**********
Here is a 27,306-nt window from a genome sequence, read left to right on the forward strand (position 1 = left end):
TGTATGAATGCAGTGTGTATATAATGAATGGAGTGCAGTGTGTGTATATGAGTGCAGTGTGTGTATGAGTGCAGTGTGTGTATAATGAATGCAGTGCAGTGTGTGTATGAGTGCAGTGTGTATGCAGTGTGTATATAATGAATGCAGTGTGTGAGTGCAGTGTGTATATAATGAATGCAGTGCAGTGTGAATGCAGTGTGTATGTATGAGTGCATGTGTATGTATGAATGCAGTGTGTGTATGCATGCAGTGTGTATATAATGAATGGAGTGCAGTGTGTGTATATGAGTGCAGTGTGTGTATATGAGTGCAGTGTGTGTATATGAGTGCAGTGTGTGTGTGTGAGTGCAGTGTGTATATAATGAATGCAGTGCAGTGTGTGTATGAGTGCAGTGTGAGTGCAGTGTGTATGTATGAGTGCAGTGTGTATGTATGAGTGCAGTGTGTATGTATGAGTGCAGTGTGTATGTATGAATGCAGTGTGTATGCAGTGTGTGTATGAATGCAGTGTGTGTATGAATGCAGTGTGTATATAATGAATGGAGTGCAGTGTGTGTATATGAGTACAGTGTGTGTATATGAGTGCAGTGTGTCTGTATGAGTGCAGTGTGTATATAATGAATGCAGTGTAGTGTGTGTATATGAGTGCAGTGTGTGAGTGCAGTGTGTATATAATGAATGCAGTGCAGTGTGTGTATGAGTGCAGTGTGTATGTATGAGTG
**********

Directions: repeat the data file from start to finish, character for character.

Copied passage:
Here is a 27,306-nt window from a genome sequence, read left to right on the forward strand (position 1 = left end):
TGTATGAATGCAGTGTGTATATAATGAATGGAGTGCAGTGTGTGTATATGAGTGCAGTGTGTGTATGAGTGCAGTGTGTGTATAATGAATGCAGTGCAGTGTGTGTATGAGTGCAGTGTGTATGCAGTGTGTATATAATGAATGCAGTGTGTGAGTGCAGTGTGTATATAATGAATGCAGTGCAGTGTGAATGCAGTGTGTATGTATGAGTGCATGTGTATGTATGAATGCAGTGTGTGTATGCATGCAGTGTGTATATAATGAATGGAGTGCAGTGTGTGTATATGAGTGCAGTGTGTGTATATGAGTGCAGTGTGTGTATATGAGTGCAGTGTGTGTGTGTGAGTGCAGTGTGTATATAATGAATGCAGTGCAGTGTGTGTATGAGTGCAGTGTGAGTGCAGTGTGTATGTATGAGTGCAGTGTGTATGTATGAGTGCAGTGTGTATGTATGAGTGCAGTGTGTATGTATGAATGCAGTGTGTATGCAGTGTGTGTATGAATGCAGTGTGTGTATGAATGCAGTGTGTATATAATGAATGGAGTGCAGTGTGTGTATATGAGTACAGTGTGTGTATATGAGTGCAGTGTGTCTGTATGAGTGCAGTGTGTATATAATGAATGCAGTGTAGTGTGTGTATATGAGTGCAGTGTGTGAGTGCAGTGTGTATATAATGAATGCAGTGCAGTGTGTGTATGAGTGCAGTGTGTATGTATGAGTG